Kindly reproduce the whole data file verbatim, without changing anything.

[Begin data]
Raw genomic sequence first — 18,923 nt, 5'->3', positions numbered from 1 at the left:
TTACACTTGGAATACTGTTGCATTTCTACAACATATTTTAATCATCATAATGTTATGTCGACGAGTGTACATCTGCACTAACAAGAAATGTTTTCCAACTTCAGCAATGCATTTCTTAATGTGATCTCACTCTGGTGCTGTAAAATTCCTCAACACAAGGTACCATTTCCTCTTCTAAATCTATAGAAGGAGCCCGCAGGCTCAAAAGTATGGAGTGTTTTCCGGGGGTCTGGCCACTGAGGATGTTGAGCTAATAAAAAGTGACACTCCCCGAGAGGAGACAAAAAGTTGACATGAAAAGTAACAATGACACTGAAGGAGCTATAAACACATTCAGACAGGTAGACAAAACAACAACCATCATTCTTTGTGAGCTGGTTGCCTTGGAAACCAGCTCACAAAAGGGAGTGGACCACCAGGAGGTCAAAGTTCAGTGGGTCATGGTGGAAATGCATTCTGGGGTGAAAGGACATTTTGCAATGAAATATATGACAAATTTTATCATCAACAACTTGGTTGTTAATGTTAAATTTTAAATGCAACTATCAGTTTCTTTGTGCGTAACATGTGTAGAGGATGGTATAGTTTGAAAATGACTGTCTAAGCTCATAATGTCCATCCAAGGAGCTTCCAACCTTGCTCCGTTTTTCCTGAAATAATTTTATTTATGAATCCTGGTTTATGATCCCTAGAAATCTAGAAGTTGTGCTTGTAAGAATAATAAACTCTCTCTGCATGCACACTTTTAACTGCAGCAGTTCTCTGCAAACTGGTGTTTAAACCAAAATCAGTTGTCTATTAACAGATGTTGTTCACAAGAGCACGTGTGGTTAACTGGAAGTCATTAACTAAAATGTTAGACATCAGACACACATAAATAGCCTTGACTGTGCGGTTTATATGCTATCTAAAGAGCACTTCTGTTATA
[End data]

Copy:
Raw genomic sequence first — 18,923 nt, 5'->3', positions numbered from 1 at the left:
TTACACTTGGAATACTGTTGCATTTCTACAACATATTTTAATCATCATAATGTTATGTCGACGAGTGTACATCTGCACTAACAAGAAATGTTTTCCAACTTCAGCAATGCATTTCTTAATGTGATCTCACTCTGGTGCTGTAAAATTCCTCAACACAAGGTACCATTTCCTCTTCTAAATCTATAGAAGGAGCCCGCAGGCTCAAAAGTATGGAGTGTTTTCCGGGGGTCTGGCCACTGAGGATGTTGAGCTAATAAAAAGTGACACTCCCCGAGAGGAGACAAAAAGTTGACATGAAAAGTAACAATGACACTGAAGGAGCTATAAACACATTCAGACAGGTAGACAAAACAACAACCATCATTCTTTGTGAGCTGGTTGCCTTGGAAACCAGCTCACAAAAGGGAGTGGACCACCAGGAGGTCAAAGTTCAGTGGGTCATGGTGGAAATGCATTCTGGGGTGAAAGGACATTTTGCAATGAAATATATGACAAATTTTATCATCAACAACTTGGTTGTTAATGTTAAATTTTAAATGCAACTATCAGTTTCTTTGTGCGTAACATGTGTAGAGGATGGTATAGTTTGAAAATGACTGTCTAAGCTCATAATGTCCATCCAAGGAGCTTCCAACCTTGCTCCGTTTTTCCTGAAATAATTTTATTTATGAATCCTGGTTTATGATCCCTAGAAATCTAGAAGTTGTGCTTGTAAGAATAATAAACTCTCTCTGCATGCACACTTTTAACTGCAGCAGTTCTCTGCAAACTGGTGTTTAAACCAAAATCAGTTGTCTATTAACAGATGTTGTTCACAAGAGCACGTGTGGTTAACTGGAAGTCATTAACTAAAATGTTAGACATCAGACACACATAAATAGCCTTGACTGTGCGGTTTATATGCTATCTAAAGAGCACTTCTGTTATA